But I’m pipe-dreaming, I know. We’re just not there yet. This Alan Scott reveal does no wrong, sets no movement back, does nothing to hurt LGBTQ rights or causes. But it doesn’t do much to forward anything, either. We’ve seen a laundry list of B-List and C-List superheroes brought out of the closet. We need an A-Lister. That’s when I’d pay attention. That’s when I’d be impressed.

Because, you know, some of my best friends are gay.

Tom Hoefner (@TomHoefner on Twitter) is a playwright, theatre director, college professor, and would-be novelist living in Brooklyn with his wife and daughter. He also has a gay cousin who works for Google, which goes to prove they ARE trying to take over the world! (Gays. Not Google. BUT MAYBE ALSO GOOGLE!)

Check out From the Casefiles of Race and Cookie McCloud, a blog of super-short stories chronicling the adventures of Race McCloud, Private Eye, and his 15-year old former-secret-agent-in-training niece Cookie:


24 Comments Add Comment

  • MattB June 8, 2012 at 10:31 am

    Great article. I talked to a guy at a comic book shop and he has to keep telling people that the gay character is Alan Scott, not Hal Jordan. Talk about mass confusion for people who don’t keep up with comics.

  • Jason Newcomb June 8, 2012 at 10:41 am

    My best friend is a black gay muslim vegan woman.

  • Mike June 8, 2012 at 11:56 am

    I just see this as a publicity stunt, especially with the timing and all.

  • Chance Peterson June 8, 2012 at 12:06 pm

    “I applaud DC’s not-entirely-based-in-wanting-a-sales-bump move here” I honestly cannot imagine how you a money grab by them for the exact reason @MattB said. Every nonreader hearing the news and even some who do read has to keep being told it is not Hal. The Green Lantern movie no matter how big of a flop it was put out the GL name. DC knew that and so did not the writer. I do blame Robinson because it was entirely his idea to do this and DC immediately jumped on it.

    One of the things that have really annoyed me about this whole thing though is the people who try to tell me oh it is not the same Alan Scott because it is the New 52. Well if that is the case then I, along with a bunch of other people I have spoken to about this are completely wrong about what the New 52 is. What we saw happen was the timelines merge. Those created new histories for the characters but the characters themselves are still themselves. Now if we are correct and that is what happened then DC is doing one of three things. Either they are ignoring something they just made a huge deal about, saying that this Alan Scott is in fact not the same guy (and that would mean there should still be another Alan Scott out there), or they are stating that being gay is not something you are born with it’s something that happens due to experiences in your life.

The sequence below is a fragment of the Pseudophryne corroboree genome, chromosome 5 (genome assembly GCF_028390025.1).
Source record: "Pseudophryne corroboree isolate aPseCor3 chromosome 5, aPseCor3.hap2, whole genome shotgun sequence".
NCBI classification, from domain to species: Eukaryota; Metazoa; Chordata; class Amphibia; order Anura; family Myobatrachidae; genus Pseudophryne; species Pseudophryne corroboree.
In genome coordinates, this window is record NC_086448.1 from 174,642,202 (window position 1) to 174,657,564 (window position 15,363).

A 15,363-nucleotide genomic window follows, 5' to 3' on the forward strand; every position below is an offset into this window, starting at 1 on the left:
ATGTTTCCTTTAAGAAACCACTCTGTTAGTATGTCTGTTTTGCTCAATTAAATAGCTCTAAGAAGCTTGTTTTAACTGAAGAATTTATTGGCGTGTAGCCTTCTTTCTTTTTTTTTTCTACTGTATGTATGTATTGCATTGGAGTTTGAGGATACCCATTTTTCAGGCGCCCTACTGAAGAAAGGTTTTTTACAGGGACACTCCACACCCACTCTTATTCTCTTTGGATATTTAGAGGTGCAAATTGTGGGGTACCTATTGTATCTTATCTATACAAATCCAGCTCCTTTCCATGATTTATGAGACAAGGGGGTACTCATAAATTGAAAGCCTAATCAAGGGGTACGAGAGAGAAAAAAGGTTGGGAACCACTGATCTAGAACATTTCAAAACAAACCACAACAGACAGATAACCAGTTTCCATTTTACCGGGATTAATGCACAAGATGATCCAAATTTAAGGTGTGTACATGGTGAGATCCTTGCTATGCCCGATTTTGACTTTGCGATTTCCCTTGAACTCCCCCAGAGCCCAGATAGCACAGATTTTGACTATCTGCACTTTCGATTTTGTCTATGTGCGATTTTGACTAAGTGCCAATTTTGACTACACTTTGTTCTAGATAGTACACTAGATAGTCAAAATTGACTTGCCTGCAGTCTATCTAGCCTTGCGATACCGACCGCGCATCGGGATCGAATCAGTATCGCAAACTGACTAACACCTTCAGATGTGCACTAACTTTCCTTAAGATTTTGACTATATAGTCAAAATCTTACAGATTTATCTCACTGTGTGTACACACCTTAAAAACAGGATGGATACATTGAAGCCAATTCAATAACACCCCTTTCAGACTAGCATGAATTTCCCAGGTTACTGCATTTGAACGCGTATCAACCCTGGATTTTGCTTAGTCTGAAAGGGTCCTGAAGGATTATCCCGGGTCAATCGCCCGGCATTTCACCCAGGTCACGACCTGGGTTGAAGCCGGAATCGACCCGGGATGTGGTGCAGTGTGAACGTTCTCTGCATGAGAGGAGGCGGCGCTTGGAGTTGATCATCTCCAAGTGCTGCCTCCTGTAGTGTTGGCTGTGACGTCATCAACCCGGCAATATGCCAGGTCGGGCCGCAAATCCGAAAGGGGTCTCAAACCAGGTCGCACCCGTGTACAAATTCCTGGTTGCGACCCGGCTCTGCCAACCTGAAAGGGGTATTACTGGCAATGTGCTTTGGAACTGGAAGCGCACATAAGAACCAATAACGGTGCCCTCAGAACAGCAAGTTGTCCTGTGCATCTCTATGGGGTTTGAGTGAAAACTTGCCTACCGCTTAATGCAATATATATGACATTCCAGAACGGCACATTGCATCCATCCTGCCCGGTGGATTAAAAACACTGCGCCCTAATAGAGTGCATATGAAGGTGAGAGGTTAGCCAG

I would actually agree with you that Robin would have been a better choice but DC wouldn’t have the balls to do that. It would honestly get them the same, if not more press, but it would not be the right kind of press for them. It would immediately become “Oh my god, Robin is gay, so Batman is really is the pedophile that everyone knows he is.” So of course they wouldn’t do that instead lets take characters steeped in history and rewrite them instead.

  • Danny D June 8, 2012 at 12:24 pm

    I wonder if they avoided making Robin gay because of the whole “Seduction of the Innocent” by Fredric Wertham debacle from the 50s, labeling comics as a terrible influence and citing Batman and Robin specifically as having an ersatz homosexual relationship, if not an all out one. Then again, what better way to spit in that idiot Wertham’s face by actually MAKING Robin gay.

    Also, not to foo foo anything you said (okay, maybe a little), but 1st Green Lantern Alan Scott is more B-List than C-list. Of all the LGBT characters from DC AND Marvel you listed, Alan Scott is probably the more well known of them all. I mean, yay for Northstar getting married, but at the end of the day, who gives a s&*$? Nobody, not because of the gay marriage issue, but because, outside of the 5 Alpha Flight fans, nobody gives a damn about Northstar.

    Ultimately, this is kind of the testing of the waters for LGBT characters. Believe it or not, I’ve read some comments reacting INCREDIBLY negatively about Alan Scott’s becoming gay, with some saying “why did they have to change an established character” or “I’m gonna stop reading comics right now”, the latter which was used for the Northstar wedding as well. Until intolerance doesn’t exist any longer, no comics company can really risk making one of their major major characters LGBT, even though I think there should be more (and more higher profile) than there currently are.

    Plus, not all of your best friends are white/straight people. That can’t be true.

  • Tim Morse June 8, 2012 at 1:10 pm

    It really doesn’t matter to me if Alan Scott is gay or not. I’ve read him in a few issues before this, but nothing to make me a hardcore fan. If the stories are good, I’m in. It’s not going to really affect my comics reading experiance one way or another.

  • TomHef June 8, 2012 at 2:15 pm

    @Danny – Oh, come on, Danny. You know you’re pretty much white.

    Actually, Danny caught me in a lie told for the sake of having a clever line. He’s Chinese, and he is indeed one of my best friends.

    Also: Alpha Flight has 5 fans?

    @Chance, @Mike – I’m naive enough to think that James Robinson doesn’t really care about giving DC a PR push. When he says he had the idea of making Alan Scott gay, I buy that (for him, at least) it was strictly a creative choice. Again, because I am naive.

    @Tim – Rockstar. (Meaning, I completely agree.)

  • Jason Newcomb June 8, 2012 at 2:31 pm

    I’m white, I’m assuming this makes us best friends.

  • Mike June 8, 2012 at 2:32 pm

    @TomHef: It was more so a publicity stunt for the overall “Marriage Equality” movement. It was an attempt to push the movement, while trying to get young people more interested, because its always about how the young people will flock to anything that promotes “marriage equality”